When told he should cut it from 140,000 to 70,000 words, Wright says, “I was pretty sad, but you stand up. You brush yourself off, and then you go at it, and in the end, I’m still quite proud of it. But it’s obviously a very different book than I thought I had finished four years ago.”

First novels are notoriously autobiographical, but Wright’s upbringing bears no resemblance to Dre’s. When asked what traits he has in common with his ruthless, haunted antihero, Wright jokes, “I think in the book I describe him as exceptionally good-looking.” He quickly confesses that he shares Dre’s “cynicism and acerbic responses. I can be a bit of a smart aleck.”

A Family of Eccentrics

The son of a computer scientist mother and a father who was an army doctor, Wright grew up obsessed with storytelling. He loved the Choose Your Own Adventure book series, which allowed preteen readers to control plots by deciding which way stories would turn.

He wrote his own Star Trek: The Next Generation episodes and fan fiction and remains an avid devotee of Star Trek and Star Wars. His dog, Ahsoka, a black Lab/Great Pyrenees mix, is named after a Star Wars character mentored by the virtuous young Anakin Skywalker (before he became Darth Vader).

“He tries to show her all the ways in the world to be good, with the irony being he ends up the worst person in the world,” Wright says, adding, “Now that’s not at all my relationship with my dog.”

His two sisters and parents were also Trekkies. “I’ll be honest,” he says, “I come from a family of eccentrics.”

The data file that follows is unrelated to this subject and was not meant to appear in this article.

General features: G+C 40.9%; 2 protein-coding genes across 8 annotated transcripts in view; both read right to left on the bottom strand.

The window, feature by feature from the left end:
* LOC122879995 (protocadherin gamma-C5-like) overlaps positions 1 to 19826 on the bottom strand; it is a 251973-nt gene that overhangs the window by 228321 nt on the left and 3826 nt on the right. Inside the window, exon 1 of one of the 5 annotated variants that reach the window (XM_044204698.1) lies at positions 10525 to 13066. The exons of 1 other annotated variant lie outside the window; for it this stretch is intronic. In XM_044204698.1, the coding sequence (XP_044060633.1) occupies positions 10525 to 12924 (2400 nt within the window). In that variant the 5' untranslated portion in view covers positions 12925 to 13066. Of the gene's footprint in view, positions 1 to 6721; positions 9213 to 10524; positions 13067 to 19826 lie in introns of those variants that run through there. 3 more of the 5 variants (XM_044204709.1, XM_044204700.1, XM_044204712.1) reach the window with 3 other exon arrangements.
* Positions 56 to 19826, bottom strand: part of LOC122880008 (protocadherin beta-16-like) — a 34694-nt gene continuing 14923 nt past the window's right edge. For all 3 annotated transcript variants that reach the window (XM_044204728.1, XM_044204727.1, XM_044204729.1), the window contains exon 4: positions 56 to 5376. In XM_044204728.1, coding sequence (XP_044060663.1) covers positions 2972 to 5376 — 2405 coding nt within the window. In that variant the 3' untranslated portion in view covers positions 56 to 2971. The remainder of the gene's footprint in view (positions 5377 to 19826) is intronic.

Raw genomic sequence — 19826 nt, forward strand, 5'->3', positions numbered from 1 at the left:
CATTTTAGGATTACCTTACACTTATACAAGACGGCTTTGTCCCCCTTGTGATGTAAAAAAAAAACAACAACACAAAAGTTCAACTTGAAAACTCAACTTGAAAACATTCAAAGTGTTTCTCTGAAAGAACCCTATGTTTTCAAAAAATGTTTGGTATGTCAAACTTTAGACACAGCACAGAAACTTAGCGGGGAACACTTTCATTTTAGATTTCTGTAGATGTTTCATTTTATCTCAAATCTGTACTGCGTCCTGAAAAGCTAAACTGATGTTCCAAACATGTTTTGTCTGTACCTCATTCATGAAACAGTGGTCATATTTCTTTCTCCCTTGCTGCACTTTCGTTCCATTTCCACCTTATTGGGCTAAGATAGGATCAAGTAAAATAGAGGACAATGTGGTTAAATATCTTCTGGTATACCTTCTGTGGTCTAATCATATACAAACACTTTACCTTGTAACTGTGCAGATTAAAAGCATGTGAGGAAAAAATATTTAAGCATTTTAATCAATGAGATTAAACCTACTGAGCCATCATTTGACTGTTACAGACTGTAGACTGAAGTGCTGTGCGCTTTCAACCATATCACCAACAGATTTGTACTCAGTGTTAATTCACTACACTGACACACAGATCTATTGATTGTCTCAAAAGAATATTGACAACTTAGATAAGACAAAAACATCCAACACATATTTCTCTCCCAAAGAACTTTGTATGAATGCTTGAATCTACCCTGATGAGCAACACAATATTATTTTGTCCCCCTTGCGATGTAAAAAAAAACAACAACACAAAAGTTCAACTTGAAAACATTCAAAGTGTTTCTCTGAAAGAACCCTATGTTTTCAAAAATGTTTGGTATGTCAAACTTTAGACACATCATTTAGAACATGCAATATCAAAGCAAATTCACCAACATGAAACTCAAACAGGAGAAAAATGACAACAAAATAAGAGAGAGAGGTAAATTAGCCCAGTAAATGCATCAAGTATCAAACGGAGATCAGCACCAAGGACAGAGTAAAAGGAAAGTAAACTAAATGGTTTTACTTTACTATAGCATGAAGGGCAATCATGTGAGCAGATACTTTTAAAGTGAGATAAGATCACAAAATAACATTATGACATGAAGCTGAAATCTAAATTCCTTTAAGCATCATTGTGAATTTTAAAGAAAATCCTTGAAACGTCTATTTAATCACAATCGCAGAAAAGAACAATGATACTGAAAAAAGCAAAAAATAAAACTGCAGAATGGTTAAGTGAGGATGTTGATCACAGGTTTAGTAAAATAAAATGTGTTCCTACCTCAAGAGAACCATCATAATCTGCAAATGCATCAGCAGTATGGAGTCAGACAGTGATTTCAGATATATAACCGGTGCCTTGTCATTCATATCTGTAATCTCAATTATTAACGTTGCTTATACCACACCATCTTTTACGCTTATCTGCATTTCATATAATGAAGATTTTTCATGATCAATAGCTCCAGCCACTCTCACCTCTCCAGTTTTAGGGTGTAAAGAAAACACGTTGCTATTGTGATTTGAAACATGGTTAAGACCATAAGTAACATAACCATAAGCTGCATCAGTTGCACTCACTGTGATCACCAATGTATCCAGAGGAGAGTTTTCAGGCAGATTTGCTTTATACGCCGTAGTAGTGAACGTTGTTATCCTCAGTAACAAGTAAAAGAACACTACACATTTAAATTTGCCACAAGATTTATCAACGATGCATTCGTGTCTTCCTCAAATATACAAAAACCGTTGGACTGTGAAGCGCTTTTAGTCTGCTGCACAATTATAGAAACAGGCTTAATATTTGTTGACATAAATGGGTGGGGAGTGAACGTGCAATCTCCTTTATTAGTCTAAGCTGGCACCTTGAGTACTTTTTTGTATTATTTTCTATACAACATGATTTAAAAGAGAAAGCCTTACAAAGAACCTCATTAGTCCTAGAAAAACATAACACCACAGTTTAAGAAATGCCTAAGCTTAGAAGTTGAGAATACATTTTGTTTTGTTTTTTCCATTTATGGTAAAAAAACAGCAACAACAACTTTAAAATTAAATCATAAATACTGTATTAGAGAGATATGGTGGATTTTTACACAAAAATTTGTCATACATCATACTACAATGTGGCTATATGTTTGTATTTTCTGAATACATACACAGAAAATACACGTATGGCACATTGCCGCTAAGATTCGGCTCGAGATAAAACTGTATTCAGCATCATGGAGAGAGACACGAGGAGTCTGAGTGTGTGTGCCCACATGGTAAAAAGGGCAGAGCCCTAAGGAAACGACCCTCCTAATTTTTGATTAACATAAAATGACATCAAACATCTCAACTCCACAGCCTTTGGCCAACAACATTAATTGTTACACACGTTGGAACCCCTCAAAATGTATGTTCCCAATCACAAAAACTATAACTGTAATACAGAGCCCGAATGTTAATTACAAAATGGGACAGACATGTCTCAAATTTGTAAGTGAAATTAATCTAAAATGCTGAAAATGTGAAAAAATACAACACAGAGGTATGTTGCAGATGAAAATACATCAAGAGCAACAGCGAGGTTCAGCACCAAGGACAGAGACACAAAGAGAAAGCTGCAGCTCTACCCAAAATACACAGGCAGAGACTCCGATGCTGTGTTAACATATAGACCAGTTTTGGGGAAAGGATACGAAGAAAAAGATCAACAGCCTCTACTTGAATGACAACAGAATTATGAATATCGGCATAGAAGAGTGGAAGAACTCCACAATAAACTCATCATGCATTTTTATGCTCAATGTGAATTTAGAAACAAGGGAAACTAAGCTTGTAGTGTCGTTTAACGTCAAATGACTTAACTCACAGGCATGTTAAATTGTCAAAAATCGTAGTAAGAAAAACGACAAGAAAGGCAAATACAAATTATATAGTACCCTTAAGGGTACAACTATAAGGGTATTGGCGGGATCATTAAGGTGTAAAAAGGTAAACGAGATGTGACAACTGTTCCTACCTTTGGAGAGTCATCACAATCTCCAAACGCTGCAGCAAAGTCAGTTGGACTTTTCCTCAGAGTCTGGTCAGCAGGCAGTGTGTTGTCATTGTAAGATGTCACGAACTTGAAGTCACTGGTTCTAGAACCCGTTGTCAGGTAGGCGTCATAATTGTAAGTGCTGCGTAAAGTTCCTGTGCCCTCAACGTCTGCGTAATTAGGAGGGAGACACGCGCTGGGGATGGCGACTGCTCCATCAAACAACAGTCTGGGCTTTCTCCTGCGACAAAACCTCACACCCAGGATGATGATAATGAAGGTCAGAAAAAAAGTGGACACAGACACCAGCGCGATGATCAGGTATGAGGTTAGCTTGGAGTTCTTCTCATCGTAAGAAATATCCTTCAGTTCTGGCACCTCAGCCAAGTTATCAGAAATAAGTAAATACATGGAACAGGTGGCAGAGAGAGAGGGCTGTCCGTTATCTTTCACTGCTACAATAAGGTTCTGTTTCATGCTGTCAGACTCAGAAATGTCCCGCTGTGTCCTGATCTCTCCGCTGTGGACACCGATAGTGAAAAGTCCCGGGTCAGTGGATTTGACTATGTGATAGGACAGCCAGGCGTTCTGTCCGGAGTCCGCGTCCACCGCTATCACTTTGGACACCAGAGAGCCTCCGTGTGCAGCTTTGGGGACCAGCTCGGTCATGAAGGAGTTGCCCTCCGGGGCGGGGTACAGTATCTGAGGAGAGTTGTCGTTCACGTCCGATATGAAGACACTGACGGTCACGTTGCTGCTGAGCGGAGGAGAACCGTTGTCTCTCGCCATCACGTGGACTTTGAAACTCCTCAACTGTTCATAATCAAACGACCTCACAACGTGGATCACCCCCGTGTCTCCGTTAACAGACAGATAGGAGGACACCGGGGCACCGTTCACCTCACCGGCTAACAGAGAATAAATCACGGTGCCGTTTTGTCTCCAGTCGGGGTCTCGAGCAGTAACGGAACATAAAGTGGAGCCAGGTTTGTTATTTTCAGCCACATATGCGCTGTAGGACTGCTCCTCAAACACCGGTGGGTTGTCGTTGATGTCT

He had a globetrotting childhood, growing up in Nashville, Spokane, Oakland, and on military bases in West Germany and Alaska. “There’s nothing like being an American overseas, especially during the Cold War, to make you love and admire your country.”

Having been in spit-polish schools on military bases, Wright got the shock of his young life in Augusta, Georgia, where he endured his junior and senior high school years. With uncharacteristic understatement, he says, “That experience was formative.” Westside High School introduced him to a community where education was inseparable from race, Christianity, and traditional notions of patriotism.

Once, when he stayed silent for a football game prayer and merely bowed his head, teammates razzed him. A teacher yelled at a student for failing to show respect for the flag during the Pledge of Allegiance. Students isolated themselves by race at lunch, and admission to Advanced Placement classes seemed to Wright to have a cap on Black students.

“Race is one of those things we continue to try to figure out,” he says. “Obviously, over the arc of our country, we’ve made tremendous progress, but especially as a Black civil rights lawyer who represents Black men in the criminal justice system, [I see] we clearly have a long way to go.

“A lot of the conversations we have about even discussing race in our schools deal with people’s discomfort with having conversations about our past and how that implicates our present. My hope is that we can get better at having those conversations. Hopefully, that will lead to better policy in health care, criminal justice, poverty — things I’ve dedicated my life to dealing with.”